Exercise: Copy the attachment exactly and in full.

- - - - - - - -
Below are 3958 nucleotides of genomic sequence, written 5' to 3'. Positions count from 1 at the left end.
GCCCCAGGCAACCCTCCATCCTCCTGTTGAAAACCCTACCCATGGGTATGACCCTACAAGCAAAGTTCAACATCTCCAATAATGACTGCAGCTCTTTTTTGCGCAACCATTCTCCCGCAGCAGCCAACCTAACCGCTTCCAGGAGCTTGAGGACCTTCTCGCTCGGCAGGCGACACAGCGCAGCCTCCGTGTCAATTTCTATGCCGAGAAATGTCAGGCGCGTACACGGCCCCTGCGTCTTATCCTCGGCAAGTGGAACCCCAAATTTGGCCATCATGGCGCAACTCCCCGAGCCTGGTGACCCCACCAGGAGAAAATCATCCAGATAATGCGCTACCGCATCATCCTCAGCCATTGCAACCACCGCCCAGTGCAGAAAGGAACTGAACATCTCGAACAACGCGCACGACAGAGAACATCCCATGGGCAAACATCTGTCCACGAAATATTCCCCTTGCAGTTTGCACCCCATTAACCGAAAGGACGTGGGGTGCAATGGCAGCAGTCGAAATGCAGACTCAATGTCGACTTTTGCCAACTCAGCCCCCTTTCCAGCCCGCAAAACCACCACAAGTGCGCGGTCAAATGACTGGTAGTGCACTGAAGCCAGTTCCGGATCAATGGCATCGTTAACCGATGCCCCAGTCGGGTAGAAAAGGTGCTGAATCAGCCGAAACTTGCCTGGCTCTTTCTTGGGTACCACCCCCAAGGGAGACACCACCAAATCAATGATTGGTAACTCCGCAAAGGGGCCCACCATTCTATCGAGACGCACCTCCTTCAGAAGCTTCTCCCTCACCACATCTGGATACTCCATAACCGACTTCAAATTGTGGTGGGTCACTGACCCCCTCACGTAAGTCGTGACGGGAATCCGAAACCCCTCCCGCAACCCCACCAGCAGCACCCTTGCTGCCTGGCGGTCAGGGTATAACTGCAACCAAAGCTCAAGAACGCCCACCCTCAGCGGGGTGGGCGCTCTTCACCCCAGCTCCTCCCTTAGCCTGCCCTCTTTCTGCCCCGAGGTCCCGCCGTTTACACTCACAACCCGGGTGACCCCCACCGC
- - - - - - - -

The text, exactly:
Below are 3958 nucleotides of genomic sequence, written 5' to 3'. Positions count from 1 at the left end.
GCCCCAGGCAACCCTCCATCCTCCTGTTGAAAACCCTACCCATGGGTATGACCCTACAAGCAAAGTTCAACATCTCCAATAATGACTGCAGCTCTTTTTTGCGCAACCATTCTCCCGCAGCAGCCAACCTAACCGCTTCCAGGAGCTTGAGGACCTTCTCGCTCGGCAGGCGACACAGCGCAGCCTCCGTGTCAATTTCTATGCCGAGAAATGTCAGGCGCGTACACGGCCCCTGCGTCTTATCCTCGGCAAGTGGAACCCCAAATTTGGCCATCATGGCGCAACTCCCCGAGCCTGGTGACCCCACCAGGAGAAAATCATCCAGATAATGCGCTACCGCATCATCCTCAGCCATTGCAACCACCGCCCAGTGCAGAAAGGAACTGAACATCTCGAACAACGCGCACGACAGAGAACATCCCATGGGCAAACATCTGTCCACGAAATATTCCCCTTGCAGTTTGCACCCCATTAACCGAAAGGACGTGGGGTGCAATGGCAGCAGTCGAAATGCAGACTCAATGTCGACTTTTGCCAACTCAGCCCCCTTTCCAGCCCGCAAAACCACCACAAGTGCGCGGTCAAATGACTGGTAGTGCACTGAAGCCAGTTCCGGATCAATGGCATCGTTAACCGATGCCCCAGTCGGGTAGAAAAGGTGCTGAATCAGCCGAAACTTGCCTGGCTCTTTCTTGGGTACCACCCCCAAGGGAGACACCACCAAATCAATGATTGGTAACTCCGCAAAGGGGCCCACCATTCTATCGAGACGCACCTCCTTCAGAAGCTTCTCCCTCACCACATCTGGATACTCCATAACCGACTTCAAATTGTGGTGGGTCACTGACCCCCTCACGTAAGTCGTGACGGGAATCCGAAACCCCTCCCGCAACCCCACCAGCAGCACCCTTGCTGCCTGGCGGTCAGGGTATAACTGCAACCAAAGCTCAAGAACGCCCACCCTCAGCGGGGTGGGCGCTCTTCACCCCAGCTCCTCCCTTAGCCTGCCCTCTTTCTGCCCCGAGGTCCCGCCGTTTACACTCACAACCCGGGTGACCCCCACCGC